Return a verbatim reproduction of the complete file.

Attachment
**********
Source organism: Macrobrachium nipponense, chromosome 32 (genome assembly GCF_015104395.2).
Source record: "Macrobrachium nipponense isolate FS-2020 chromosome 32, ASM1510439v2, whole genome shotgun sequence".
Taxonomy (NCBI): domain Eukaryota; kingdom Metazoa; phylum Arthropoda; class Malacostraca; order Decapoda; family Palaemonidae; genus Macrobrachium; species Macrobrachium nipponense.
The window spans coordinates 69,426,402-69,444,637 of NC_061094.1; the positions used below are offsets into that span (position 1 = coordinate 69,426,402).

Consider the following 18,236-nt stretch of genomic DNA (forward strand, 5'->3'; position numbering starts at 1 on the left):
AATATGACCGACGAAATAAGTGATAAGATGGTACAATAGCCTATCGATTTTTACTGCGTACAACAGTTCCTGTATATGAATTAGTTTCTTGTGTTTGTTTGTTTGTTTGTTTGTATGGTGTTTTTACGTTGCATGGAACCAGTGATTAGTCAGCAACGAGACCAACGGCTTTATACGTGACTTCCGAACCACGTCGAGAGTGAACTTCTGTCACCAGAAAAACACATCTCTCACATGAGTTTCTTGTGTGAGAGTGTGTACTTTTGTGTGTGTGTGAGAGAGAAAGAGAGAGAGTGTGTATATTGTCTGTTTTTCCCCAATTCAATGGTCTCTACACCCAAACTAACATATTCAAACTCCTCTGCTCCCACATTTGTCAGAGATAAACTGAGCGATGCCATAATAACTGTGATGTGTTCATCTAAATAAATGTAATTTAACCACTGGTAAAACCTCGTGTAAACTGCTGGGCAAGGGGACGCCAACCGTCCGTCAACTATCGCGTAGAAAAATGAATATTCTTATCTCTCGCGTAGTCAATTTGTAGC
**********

Source organism: Macrobrachium nipponense, chromosome 32 (genome assembly GCF_015104395.2).
Source record: "Macrobrachium nipponense isolate FS-2020 chromosome 32, ASM1510439v2, whole genome shotgun sequence".
Taxonomy (NCBI): domain Eukaryota; kingdom Metazoa; phylum Arthropoda; class Malacostraca; order Decapoda; family Palaemonidae; genus Macrobrachium; species Macrobrachium nipponense.
The window spans coordinates 69,426,402-69,444,637 of NC_061094.1; the positions used below are offsets into that span (position 1 = coordinate 69,426,402).

Consider the following 18,236-nt stretch of genomic DNA (forward strand, 5'->3'; position numbering starts at 1 on the left):
AATATGACCGACGAAATAAGTGATAAGATGGTACAATAGCCTATCGATTTTTACTGCGTACAACAGTTCCTGTATATGAATTAGTTTCTTGTGTTTGTTTGTTTGTTTGTTTGTATGGTGTTTTTACGTTGCATGGAACCAGTGATTAGTCAGCAACGAGACCAACGGCTTTATACGTGACTTCCGAACCACGTCGAGAGTGAACTTCTGTCACCAGAAAAACACATCTCTCACATGAGTTTCTTGTGTGAGAGTGTGTACTTTTGTGTGTGTGTGAGAGAGAAAGAGAGAGAGTGTGTATATTGTCTGTTTTTCCCCAATTCAATGGTCTCTACACCCAAACTAACATATTCAAACTCCTCTGCTCCCACATTTGTCAGAGATAAACTGAGCGATGCCATAATAACTGTGATGTGTTCATCTAAATAAATGTAATTTAACCACTGGTAAAACCTCGTGTAAACTGCTGGGCAAGGGGACGCCAACCGTCCGTCAACTATCGCGTAGAAAAATGAATATTCTTATCTCTCGCGTAGTCAATTTGTAGC